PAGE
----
By Marianne Power for MailOnline. The soft lighting bounces off the model's bare limbs and an opulent fur blanket falls from her shoulders. The carefully placed fur covers the woman's modesty, while also revealing the full splendour of her body. But this isn't a glamour shot - it's the latest way pregnant women are celebrating impending motherhood: 'baby bump' photography.
Says year-old Sabrina, who is eight months pregnant, 'I knew that this pregnancy would be my last and I wanted a record of it'. So at 37 weeks pregnant, when most women are putting their feet up, after months of battling with swollen joints and stretch marks, Sabrina made her way into a studio to bare all. But why was she doing this? I put on black shorts and a black bra and wrapped myself in the fur so that it covered my modesty,' says Sabrina, who is engaged to Steven, a fireman. I think they're beautiful - elegant, not sexy.
Natalie, who was 36 weeks pregnant at the time, was surprised by how much she enjoyed her photoshoot. More and more women are having their pregnant bodies captured professionally on camera, as Sabrina has done.
Of course, we can blame the actress Demi Moore for all this. She started the trend in , when she posed naked on the cover of Vanity Fair magazine while seven months pregnant.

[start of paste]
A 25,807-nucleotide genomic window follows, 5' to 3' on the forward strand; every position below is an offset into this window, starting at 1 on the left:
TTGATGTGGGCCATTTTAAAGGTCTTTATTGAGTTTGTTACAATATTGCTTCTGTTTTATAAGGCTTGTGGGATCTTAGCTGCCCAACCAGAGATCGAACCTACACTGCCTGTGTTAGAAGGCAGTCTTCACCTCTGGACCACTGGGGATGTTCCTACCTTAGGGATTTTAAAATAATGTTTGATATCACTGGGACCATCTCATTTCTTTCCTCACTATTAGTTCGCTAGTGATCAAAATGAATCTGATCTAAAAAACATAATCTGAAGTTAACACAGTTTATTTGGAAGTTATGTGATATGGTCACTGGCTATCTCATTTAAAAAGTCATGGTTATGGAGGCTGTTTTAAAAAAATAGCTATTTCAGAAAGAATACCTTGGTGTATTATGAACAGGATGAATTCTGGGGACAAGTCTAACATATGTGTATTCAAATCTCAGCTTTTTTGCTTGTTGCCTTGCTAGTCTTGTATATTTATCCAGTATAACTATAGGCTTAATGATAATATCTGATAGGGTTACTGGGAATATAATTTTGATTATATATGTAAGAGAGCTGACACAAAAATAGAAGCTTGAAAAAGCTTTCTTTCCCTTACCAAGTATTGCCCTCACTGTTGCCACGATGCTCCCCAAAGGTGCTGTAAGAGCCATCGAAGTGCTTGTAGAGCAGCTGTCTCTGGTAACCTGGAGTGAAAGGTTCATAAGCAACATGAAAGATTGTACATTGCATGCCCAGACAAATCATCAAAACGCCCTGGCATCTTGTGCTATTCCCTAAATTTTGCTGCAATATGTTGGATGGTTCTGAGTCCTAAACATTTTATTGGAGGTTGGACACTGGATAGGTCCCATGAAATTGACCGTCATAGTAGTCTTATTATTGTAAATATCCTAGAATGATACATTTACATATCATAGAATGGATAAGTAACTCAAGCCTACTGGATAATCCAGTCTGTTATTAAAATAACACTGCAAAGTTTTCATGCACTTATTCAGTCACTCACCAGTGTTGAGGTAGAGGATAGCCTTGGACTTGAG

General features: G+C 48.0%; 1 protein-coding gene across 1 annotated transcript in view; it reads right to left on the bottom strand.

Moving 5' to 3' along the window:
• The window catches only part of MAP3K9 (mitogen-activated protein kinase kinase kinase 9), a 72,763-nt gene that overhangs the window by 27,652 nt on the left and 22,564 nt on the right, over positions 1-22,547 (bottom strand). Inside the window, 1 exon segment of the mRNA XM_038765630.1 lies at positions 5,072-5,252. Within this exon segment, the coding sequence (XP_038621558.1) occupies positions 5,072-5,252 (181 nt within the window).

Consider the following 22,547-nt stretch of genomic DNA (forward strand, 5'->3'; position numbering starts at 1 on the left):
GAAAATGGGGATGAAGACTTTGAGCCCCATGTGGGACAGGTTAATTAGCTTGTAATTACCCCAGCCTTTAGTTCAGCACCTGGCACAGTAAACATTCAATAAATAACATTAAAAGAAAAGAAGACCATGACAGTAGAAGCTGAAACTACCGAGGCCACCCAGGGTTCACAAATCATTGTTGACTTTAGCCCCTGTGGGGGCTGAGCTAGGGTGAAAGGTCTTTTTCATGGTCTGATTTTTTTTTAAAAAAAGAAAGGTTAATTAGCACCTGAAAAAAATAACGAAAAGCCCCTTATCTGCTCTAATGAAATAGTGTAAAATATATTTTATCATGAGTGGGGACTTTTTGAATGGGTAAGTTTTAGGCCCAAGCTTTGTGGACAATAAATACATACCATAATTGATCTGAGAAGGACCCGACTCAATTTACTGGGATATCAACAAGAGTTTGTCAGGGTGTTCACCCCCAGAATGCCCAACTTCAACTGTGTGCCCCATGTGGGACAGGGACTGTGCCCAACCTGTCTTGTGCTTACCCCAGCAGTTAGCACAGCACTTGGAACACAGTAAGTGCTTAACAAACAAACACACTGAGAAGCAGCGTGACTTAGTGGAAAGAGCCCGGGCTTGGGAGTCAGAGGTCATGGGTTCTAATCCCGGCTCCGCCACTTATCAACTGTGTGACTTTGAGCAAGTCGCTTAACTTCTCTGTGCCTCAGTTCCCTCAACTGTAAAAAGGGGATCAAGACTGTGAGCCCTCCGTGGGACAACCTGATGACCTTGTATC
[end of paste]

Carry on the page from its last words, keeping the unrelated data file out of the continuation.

The photograph was credited with smashing taboos about the pregnant body, which had, until then, remained hidden under tent-style dresses. But now, it's hard to open a magazine without seeing someone's bare pregnant tummy - everyone from Cindy Crawford to Britney Spears and Kim Kardashian have exposed their bumps in the pages of various glossy magazines - and ordinary women are following suit.
Wayne Kahn, one of Venture's photographers, says many are prepared to bare everything. It sets the bar higher for women. But are these pictures tasteful?
Not everybody thinks so. Some critics are concerned they are part of an alarming trend that sexualises pregnancy, putting women under pressure to look attractive and alluring at a time that can be exhausting, but should also be a time of reflection, introspection and preparation.
Pregnancy used to be the only time in a woman's life when she could put her feet up, eat what she wanted not worry about how she looked, but that's not the case any more,' says Dr Nash. It sets the bar higher for women, implying it's not OK to show how hard pregnancy is. Instead you have to look beautiful, slim and hot at all times.
Indeed, photoshoots are just one part of the 'sexy mummy' industry: walk through Topshop or Primark and you'll find rails of sexy, skin-tight maternity dresses and T-shirts with slogans like Red Hot Mamma on them. And there's even a growing market for racy maternity lingerie - with companies such as provocatively named HOTmilk selling black mesh and embroidered nursing bras with sobriquets like 'Tantalised'.
The more she relaxed, the more Natalie 'got into it'. It's a far cry from when pregnancy was a time for loose clothes and flat shoes, a time to focus on what was happening inside your body rather than outside.